After a trial is over, it is now customary for there to be an order for a Payment on Account of costs under CPR 44.2(8). If you forget to ask and go back later, for that purpose, that does not matter. In Culliford v Thorpe [2018] 5 Costs LR 1039 the fact that the trial judge had nor ordered a payment on account did not preclude a later application : nothing in the rules excludes the possibility of ordering a payment at a later date so in Culliford, Birss J made one!

The decision in Ogiehor v Belinfantie [2018] 6 Costs LR 1329 shows the rule in a somewhat different context. The Appellant, a Litigant in Person, had disclosed a “without prejudice” offer of settlement made by the Respondent during the trial, although he had been told repeatedly (in appropriate judicial language), to shut up and sit down. Advice not heeded, the trial had had to be adjourned and with that, came the issue of the costs thrown away. Taking account of the LIP’s limited means, the Court of Appeal upheld the decision of the court below that an order for a payment on account of £10,000 with six months to pay was a just figure.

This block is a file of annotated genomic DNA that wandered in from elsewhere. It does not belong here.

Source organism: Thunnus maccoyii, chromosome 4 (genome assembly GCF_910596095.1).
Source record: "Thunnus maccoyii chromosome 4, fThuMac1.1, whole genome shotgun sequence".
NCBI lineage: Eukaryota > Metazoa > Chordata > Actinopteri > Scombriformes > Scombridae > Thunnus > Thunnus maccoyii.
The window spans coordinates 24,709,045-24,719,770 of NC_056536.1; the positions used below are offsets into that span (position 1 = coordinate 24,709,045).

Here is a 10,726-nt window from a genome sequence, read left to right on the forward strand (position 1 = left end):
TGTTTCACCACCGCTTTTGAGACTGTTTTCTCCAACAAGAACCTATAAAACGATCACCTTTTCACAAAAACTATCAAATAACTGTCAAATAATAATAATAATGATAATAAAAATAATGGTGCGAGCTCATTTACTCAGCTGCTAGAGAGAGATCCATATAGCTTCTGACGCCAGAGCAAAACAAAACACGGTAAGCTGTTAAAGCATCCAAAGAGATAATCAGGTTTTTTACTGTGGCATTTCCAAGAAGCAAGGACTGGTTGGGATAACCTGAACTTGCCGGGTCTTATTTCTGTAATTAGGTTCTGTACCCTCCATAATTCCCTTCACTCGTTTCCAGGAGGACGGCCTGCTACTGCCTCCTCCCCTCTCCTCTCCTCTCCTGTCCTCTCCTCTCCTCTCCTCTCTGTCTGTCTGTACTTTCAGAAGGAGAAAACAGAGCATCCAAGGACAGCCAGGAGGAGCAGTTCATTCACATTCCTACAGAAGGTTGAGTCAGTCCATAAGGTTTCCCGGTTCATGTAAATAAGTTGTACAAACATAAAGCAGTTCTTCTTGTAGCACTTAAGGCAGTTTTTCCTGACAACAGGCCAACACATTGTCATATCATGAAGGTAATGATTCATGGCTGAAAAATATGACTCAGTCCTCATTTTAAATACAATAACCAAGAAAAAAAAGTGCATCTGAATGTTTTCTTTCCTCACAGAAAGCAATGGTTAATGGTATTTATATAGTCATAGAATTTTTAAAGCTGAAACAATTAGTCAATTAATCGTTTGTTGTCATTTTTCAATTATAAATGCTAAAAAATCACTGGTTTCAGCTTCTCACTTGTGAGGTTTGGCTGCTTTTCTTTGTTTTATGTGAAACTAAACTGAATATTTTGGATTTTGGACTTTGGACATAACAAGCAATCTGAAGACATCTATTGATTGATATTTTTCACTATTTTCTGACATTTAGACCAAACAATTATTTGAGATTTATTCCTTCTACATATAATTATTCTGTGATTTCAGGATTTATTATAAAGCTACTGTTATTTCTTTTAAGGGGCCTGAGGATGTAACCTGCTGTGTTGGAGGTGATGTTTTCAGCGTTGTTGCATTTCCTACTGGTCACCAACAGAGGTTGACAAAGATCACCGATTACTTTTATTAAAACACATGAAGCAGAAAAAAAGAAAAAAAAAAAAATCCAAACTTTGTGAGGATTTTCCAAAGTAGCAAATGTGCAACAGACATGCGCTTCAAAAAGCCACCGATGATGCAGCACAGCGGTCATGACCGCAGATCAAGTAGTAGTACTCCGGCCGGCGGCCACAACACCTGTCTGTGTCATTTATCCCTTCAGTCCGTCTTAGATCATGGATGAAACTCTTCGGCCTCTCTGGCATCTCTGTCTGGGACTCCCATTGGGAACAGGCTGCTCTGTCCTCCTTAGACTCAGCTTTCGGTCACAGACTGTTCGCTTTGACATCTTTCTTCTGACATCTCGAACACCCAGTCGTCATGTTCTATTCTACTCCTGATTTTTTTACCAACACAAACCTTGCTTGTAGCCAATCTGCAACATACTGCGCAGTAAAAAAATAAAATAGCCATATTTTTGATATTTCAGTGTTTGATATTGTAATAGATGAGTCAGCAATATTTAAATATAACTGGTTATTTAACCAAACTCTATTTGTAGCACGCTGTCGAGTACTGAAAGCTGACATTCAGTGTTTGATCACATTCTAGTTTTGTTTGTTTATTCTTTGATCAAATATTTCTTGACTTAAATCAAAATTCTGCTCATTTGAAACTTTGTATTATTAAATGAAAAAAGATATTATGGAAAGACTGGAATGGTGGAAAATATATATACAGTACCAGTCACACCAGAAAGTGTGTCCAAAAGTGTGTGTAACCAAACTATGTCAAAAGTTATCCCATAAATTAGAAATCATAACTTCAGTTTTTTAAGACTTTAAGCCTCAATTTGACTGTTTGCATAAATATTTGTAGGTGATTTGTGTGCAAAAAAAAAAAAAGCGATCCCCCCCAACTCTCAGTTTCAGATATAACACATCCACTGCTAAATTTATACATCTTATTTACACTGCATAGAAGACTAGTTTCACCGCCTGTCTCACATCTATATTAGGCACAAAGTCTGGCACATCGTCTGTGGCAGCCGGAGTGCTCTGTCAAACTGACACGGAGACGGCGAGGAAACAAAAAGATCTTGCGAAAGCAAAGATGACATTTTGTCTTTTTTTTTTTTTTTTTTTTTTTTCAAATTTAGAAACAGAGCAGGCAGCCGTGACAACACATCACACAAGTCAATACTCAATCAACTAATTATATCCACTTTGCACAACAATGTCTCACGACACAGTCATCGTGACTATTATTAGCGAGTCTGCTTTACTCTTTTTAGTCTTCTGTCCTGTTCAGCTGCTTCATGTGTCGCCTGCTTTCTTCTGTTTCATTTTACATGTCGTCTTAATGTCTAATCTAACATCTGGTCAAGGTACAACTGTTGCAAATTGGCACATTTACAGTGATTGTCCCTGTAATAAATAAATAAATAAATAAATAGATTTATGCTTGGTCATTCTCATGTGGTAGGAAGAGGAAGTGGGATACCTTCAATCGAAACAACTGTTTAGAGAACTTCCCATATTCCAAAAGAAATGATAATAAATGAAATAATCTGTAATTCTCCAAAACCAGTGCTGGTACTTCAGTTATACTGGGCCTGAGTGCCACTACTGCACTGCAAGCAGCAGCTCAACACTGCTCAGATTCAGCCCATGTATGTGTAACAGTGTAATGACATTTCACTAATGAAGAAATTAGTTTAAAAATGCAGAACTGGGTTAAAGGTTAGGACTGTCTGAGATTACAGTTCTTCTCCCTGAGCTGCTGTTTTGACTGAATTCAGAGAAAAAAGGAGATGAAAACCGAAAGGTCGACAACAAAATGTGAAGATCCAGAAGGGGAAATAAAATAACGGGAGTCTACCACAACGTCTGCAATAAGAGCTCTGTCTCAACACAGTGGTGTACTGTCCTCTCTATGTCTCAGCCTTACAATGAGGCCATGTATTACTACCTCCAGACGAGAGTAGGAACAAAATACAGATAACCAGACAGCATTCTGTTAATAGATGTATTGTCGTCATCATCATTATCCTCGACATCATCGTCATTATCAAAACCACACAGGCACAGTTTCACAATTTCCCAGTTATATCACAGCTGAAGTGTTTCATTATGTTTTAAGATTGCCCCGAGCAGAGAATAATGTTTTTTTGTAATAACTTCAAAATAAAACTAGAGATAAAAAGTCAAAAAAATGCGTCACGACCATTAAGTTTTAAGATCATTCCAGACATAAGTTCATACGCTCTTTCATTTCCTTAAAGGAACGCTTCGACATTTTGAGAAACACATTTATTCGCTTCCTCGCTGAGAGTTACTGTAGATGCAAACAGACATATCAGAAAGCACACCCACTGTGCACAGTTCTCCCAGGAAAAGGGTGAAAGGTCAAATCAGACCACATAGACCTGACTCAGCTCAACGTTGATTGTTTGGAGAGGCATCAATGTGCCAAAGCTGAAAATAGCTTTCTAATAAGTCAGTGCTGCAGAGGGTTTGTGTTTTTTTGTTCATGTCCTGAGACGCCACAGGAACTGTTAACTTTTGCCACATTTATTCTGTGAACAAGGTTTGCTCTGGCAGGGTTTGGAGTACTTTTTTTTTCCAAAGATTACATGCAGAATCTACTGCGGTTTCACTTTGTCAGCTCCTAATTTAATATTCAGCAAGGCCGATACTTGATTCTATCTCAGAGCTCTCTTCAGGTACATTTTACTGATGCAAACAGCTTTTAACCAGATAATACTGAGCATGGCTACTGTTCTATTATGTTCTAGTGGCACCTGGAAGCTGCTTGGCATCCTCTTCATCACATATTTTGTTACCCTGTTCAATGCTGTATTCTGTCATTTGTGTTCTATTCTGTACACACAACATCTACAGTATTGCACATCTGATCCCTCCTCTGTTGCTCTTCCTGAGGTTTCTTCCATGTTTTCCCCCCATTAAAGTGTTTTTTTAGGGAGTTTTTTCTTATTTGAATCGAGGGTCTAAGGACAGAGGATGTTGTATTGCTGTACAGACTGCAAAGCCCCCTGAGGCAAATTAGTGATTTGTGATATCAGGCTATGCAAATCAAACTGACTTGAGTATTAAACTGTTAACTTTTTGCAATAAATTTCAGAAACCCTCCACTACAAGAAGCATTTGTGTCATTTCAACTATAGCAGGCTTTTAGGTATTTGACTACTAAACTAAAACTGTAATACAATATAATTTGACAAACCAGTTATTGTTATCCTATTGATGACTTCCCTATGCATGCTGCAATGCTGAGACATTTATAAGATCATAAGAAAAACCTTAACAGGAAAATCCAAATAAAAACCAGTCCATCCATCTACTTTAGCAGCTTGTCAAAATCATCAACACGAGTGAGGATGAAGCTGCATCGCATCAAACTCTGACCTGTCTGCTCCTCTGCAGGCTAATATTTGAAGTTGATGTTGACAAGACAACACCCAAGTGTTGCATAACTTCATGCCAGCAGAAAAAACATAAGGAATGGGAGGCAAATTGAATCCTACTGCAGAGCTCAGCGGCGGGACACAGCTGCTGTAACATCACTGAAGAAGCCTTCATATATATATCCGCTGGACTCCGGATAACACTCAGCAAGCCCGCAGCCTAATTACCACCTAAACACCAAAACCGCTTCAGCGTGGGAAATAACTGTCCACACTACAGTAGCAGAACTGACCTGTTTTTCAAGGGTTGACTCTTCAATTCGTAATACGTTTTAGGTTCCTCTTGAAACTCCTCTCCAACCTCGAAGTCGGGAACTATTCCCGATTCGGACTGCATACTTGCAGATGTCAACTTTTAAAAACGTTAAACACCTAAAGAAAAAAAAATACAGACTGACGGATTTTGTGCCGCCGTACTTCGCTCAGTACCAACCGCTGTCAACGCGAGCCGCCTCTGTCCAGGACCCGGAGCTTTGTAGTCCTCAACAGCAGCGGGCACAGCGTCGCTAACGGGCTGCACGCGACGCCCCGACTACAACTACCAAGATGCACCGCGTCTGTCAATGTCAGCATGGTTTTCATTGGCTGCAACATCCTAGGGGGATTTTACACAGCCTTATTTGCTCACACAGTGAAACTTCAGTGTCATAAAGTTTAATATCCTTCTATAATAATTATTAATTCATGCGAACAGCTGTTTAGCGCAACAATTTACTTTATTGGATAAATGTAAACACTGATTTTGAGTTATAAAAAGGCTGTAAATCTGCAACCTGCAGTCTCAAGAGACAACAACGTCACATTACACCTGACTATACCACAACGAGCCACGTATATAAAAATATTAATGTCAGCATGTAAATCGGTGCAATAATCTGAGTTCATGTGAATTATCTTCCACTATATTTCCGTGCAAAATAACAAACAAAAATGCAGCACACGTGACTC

The Solicitors Act 1974 is still giving clients and their former solicitors legal headaches, as well as continuing to provide the Bar with a good living as a consequence. In Gill v Heer Manak [2018] 5 Costs LR 1165, Walker J grappled with the circumstances in which a solicitor is permitted to terminate the retainer with the client. The facts were that the solicitors had given notice of termination with immediate effect because the practice had been unable to obtain professional insurance cover meaning that it had had to close straightaway. So what, said the court. The fact that the solicitors could not have given any longer notice because they had not known that they would cease trading until the date that they did, did not matter. The termination had put in jeopardy the client’s ability to comply with a tight timetable imposed at a Case Management Conference in the litigation in which he was involved. It followed that the firm had not been entitled to terminate the retainer without any notice and the fees sought by the solicitors were, accordingly, irrecoverable.